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Hands-on with the Galaxy S6: Samsung reinvents its industrial design aesthetic

Florence Ion | March 2, 2015
Finally, Samsung gives us what we’ve been waiting for. The Galaxy S6 is a glass-and-metal Android phone that looks and feels like a premium device.

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Hello? Flo here. 

Both the Galaxy S6 and Galaxy S6 Edge look good, too, like premium phones made for premium peopleor at least, thats the kind of lifestyle promise these smartphones will attempt to sell.

Theres just one problem, though: Samsung will need to produce convincing marketing to go with its new flagship devices, because the upper echelons of society (and those who strive for that station) just arent aligned with Team Android. That said, the Galaxy S6 definitely has a story to tell beyond the fact that its just another Samsung phone.

A new phone, a new processor
Unlike a majority of its predecessors, the Galaxy S6 is powered by Samsungs speedy new octa-core Exynos processor instead of a Qualcomm chip. The company says this new 14nm processor promises better power-consumption because it has four cores devoted to battery efficiency, and four cores dedicated to processor performance.

Now, that said, theres been rumbling in the rumor mill that the processor switch-out is actually due to overheating issues with the Snapdragon 810. We cant confirm or deny either of those claims, but we can say that the phone felt snappy and responsive. Were excited to finally get some playtime with a Samsung SoC when its ready to review.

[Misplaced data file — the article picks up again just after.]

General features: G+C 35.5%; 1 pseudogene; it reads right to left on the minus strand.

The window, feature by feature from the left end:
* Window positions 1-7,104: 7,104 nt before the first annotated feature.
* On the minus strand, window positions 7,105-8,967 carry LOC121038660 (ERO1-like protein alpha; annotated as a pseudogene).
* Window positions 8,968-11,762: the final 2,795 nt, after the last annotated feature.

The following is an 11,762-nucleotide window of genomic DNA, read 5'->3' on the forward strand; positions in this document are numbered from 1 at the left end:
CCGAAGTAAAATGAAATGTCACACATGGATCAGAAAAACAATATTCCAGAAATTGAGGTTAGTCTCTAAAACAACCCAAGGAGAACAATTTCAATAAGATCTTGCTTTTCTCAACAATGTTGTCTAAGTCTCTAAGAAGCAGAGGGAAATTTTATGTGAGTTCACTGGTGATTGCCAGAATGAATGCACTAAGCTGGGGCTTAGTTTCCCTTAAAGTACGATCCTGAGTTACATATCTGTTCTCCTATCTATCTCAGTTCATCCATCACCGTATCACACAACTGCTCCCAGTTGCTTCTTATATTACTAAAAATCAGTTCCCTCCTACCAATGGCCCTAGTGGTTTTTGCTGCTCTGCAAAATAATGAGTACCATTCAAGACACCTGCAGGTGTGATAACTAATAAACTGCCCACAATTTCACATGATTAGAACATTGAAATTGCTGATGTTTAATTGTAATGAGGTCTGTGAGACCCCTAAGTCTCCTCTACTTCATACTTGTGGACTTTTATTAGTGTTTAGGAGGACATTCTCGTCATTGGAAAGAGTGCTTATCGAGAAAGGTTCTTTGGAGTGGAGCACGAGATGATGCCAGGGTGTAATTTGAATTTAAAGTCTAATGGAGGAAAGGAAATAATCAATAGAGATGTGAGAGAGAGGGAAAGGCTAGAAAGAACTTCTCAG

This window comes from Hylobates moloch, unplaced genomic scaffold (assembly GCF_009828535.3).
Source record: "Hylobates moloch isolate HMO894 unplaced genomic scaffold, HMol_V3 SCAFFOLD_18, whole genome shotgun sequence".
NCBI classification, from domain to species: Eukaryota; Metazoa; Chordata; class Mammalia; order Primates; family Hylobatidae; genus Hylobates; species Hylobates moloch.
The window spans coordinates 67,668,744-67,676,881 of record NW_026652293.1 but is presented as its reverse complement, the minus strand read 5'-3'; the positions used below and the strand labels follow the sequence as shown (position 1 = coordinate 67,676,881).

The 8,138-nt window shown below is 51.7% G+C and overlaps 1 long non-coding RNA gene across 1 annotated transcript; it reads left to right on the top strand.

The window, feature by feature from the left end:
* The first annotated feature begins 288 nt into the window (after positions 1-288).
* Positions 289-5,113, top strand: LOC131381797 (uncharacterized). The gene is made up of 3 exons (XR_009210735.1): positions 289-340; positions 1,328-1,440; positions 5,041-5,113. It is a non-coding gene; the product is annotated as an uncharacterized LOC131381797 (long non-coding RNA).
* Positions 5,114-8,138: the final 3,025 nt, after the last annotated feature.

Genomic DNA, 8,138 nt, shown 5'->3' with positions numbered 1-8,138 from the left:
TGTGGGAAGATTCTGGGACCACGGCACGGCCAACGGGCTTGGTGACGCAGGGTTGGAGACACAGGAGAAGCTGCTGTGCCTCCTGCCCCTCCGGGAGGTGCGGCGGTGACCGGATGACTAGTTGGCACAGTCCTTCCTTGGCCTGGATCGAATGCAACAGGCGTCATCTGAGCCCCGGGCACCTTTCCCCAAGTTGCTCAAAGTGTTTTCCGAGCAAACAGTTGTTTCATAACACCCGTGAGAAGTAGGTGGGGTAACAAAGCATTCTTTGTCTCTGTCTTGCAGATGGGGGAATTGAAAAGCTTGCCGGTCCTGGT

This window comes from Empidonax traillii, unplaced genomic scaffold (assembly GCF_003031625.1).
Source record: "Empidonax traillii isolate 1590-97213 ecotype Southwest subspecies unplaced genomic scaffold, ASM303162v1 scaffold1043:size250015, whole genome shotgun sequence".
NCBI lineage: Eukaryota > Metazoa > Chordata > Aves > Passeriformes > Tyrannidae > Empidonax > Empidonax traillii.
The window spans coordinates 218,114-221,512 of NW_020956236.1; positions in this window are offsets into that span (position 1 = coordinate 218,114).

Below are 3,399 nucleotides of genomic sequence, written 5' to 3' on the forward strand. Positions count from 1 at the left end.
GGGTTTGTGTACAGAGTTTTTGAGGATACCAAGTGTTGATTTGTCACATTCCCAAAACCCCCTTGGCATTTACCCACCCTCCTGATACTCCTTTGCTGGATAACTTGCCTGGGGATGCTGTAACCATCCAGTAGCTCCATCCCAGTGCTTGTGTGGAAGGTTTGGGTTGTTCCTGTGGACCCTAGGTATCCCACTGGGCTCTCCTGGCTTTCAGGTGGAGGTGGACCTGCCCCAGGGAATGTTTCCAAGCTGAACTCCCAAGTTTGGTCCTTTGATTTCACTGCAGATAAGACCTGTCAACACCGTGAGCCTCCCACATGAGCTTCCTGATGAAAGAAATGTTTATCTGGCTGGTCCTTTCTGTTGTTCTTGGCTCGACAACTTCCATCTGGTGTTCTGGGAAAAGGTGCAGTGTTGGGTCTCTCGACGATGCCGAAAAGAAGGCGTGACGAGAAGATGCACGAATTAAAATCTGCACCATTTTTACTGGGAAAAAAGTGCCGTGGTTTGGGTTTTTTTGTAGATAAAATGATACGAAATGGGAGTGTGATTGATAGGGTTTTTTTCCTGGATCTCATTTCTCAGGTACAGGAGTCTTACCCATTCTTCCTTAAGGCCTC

A Lollipop-y UI
Samsung may have overhauled its chassis design, but its software still needs a little work. Despite the Lollipop update, its not anything spectacularly new.

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Sorry, America. It's still blue.

I will give the company some credit, however. While TouchWiz is still blue-hued in some areas and its icons dont really match alongside Googles suite of apps, the Material Design is there underneath it all.

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You gotta admit: this looks better than previous versions of Samsung's TouchWiz.

There are Cards in the app switcher, and Samsungs own apps feature bright, bold colors on a flat layout. Samsung also left in some of its own software additions, like Multi-Window, which can be used from the multi-tasking screen. It also swears it has streamlined the interface, and cut it down in a couple of places. From my brief time with it, however, all I can say is that the S6 still acts and feels like a Samsung phone. Maybe Ill feel differently after a week with it.

When can I get my hands on it?
You cant run to your carrier store and pick up a Galaxy S6 or Galaxy S6 Edge just yet, but you can expect them to hit stateside sometime this spring. When it does, well have a full-blown review, complete with benchmarks, beauty shots, and a lab test with the Galaxy S6s newly refined 16-megapixel rear-facing camera.

 

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